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Tariffs = Taxes - Theirs and Ours

Dollar Tree customers are feeling the effects of tariffs imposed last month. Steel and aluminum tariffs imposed earlier in the year touched primarily industrial goods, but the new round of tariffs imposed on Chinese products are now touching everyday consumer items. The article in USA Today notes Dollar Tree imports 42% of its products (USA Today 10-8-18), mostly from China. Management remedies will be pulling items off shelves, higher prices or pulling back on opening new stores and/or hiring. Ouch!

The BBC World News posted this yesterday: “the International Monetary Fund has warned a trade war between the US and China risks making the world a “poorer and more dangerous place… trade barriers would hit households, businesses and the world economy.”

So, why impose tariffs? The argument goes like this: If we make “their” products much more expensive, businesses and consumers will buy the same product from some manufacturer or supplier here in the US. Yes, it is more expensive, but now with the tariffs imposed, it’s maybe the same or even less than the imported product. So, if we buy more American goods, domestic trade increases, and more jobs are created. Does this really work? Let’s look at historical examples.

A New York Times article (9-17-18) reminds us that tariffs are really boomerang taxes paid by consumers – you and me. But are we saving or increasing jobs in the US by paying a little more for just about everything? When the Obama administration levied tariffs on Chinese tires in 2011 Americans spent an additional $1.1 Billion on tires that saved around 1,200 American jobs. For those doing the math – that’s $1 Million per $40,000 job.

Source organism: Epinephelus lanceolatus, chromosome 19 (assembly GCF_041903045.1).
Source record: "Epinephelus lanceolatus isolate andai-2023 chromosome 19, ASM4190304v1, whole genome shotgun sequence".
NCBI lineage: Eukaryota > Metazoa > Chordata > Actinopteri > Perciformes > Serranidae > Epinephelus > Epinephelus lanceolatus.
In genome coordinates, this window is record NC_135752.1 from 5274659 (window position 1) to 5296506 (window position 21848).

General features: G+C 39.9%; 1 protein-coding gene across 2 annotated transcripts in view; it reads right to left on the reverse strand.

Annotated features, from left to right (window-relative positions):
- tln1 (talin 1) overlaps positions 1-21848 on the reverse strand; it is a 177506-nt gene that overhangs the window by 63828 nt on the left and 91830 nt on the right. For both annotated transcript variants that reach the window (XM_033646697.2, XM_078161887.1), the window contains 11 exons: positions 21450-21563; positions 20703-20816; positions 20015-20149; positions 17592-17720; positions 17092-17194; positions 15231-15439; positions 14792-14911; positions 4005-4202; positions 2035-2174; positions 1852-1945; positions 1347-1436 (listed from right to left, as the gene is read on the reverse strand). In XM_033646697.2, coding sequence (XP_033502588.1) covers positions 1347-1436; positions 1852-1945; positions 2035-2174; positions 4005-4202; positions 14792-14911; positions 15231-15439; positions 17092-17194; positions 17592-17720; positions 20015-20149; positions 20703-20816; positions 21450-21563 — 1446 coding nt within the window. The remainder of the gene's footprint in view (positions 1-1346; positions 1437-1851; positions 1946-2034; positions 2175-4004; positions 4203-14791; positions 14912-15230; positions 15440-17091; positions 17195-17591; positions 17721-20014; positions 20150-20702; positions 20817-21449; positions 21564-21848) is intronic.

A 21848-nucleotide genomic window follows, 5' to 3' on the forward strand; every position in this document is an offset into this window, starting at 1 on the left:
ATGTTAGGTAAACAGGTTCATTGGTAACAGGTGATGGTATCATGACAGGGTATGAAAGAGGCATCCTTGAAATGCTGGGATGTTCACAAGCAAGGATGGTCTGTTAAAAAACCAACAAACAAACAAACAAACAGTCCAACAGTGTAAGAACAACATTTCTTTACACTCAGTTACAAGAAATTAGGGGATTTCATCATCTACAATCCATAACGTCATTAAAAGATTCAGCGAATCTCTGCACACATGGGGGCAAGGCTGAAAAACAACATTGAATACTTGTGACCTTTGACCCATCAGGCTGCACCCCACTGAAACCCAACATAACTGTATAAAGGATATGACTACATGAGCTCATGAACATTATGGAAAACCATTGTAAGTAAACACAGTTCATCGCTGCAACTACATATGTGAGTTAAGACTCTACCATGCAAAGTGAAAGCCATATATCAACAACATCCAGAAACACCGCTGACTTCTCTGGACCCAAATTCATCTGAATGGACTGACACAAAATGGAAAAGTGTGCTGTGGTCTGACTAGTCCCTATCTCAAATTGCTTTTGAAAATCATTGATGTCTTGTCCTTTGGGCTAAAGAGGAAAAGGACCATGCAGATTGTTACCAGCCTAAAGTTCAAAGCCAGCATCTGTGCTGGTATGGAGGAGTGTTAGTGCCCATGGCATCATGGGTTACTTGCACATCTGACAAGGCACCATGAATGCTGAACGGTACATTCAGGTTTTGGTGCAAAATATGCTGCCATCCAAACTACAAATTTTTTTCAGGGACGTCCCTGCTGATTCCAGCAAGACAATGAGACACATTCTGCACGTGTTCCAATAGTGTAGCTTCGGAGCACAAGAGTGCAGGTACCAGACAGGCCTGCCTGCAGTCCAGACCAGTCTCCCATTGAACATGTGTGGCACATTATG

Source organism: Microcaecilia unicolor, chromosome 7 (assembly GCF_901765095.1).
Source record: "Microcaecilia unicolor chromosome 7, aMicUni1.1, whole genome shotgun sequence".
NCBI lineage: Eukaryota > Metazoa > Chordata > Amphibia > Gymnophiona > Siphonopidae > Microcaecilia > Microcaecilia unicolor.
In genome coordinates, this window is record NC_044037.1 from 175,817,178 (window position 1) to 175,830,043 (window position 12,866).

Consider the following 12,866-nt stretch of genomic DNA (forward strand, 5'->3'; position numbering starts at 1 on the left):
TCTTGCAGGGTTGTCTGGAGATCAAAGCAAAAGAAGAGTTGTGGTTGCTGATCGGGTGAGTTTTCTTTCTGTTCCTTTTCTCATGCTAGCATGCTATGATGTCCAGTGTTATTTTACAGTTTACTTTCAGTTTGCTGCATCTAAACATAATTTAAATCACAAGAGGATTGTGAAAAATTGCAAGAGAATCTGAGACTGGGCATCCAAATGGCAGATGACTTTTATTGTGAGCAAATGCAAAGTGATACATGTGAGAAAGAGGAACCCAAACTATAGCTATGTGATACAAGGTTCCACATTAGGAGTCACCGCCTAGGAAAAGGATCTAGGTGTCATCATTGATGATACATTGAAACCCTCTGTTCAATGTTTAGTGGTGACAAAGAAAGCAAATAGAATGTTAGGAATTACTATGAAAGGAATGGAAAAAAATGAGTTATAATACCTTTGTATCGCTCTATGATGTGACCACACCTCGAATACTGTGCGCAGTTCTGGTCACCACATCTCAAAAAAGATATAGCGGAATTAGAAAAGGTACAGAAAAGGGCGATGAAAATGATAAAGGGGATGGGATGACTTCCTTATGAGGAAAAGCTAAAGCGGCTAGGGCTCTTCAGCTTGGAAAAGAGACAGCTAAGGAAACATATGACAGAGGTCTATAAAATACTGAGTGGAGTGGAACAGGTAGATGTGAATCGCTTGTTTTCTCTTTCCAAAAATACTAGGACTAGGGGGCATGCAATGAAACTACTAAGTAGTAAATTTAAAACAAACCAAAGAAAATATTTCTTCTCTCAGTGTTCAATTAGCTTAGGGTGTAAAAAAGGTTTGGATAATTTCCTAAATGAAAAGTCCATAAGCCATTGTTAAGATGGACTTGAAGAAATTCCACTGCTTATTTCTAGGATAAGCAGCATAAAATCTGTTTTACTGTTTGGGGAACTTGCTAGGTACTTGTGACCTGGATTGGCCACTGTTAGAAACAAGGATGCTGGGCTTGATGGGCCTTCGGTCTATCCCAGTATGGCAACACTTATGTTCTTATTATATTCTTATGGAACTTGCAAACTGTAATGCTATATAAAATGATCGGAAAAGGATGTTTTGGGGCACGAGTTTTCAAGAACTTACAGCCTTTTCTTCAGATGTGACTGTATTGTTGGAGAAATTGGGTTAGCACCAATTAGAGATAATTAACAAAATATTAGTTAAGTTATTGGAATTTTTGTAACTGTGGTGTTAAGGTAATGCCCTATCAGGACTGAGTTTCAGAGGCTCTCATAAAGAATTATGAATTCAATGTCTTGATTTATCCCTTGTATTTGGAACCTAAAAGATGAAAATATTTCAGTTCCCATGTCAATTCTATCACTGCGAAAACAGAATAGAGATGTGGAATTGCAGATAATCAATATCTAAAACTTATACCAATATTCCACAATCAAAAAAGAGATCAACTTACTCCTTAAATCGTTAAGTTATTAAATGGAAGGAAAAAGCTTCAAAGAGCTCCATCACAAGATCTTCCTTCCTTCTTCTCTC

In the past, reacting to tariffs on Japanese cars, film, and tires, the Asian manufacturers responded by building factories in the US. It is unclear if the same response from China would be welcomed by this administration. The Chinese have already reduced direct investment in the US from $45.6 Billion in 2016 to $2 Billion in the first half of this year.

Whereas the tariffs on steel and aluminum were imposed to limit imports from Canada and save the US aluminum smelters and steel manufacturers, the US companies then raised their prices and increased the wider cost of domestic production for all companies that use their products. We are starting to see anecdotal evidence of manufacturers being happy that a specific tariff immediately benefits them because they can and will charge higher prices and earn larger profits, but they are then dismayed to find that other items in their supply chain (such as steel or aluminum) are now costing them more, eating into those anticipated profits.

Mr. Trump has said the imbalance of trade shows the US is being cheated of “fair trade.” There is a legitimate concern over the theft of intellectual property by the Chinese, but it is not all legitimate to assume a trade war will fix that. That argument for “fair trade” through the imposition of tariffs is hard to defend in light of historical experience that documents the high cost of tariffs when viewed through the real world lens of the global supply chain that is our economy. Irate policymakers in Europe as well as China have pushed back, imposing their own tariffs on US manufactured goods. If we buy less of their stuff, and they buy less of ours all trade slows. And, as the IMF has pointed out, tariffs imposed and threatened slow trade for both or all sides in the war. It is hard to see how this time it would be different and the world, including the US, would not be a poorer and more dangerous place.

Linda P. Erickson, CFP

Registered Representative


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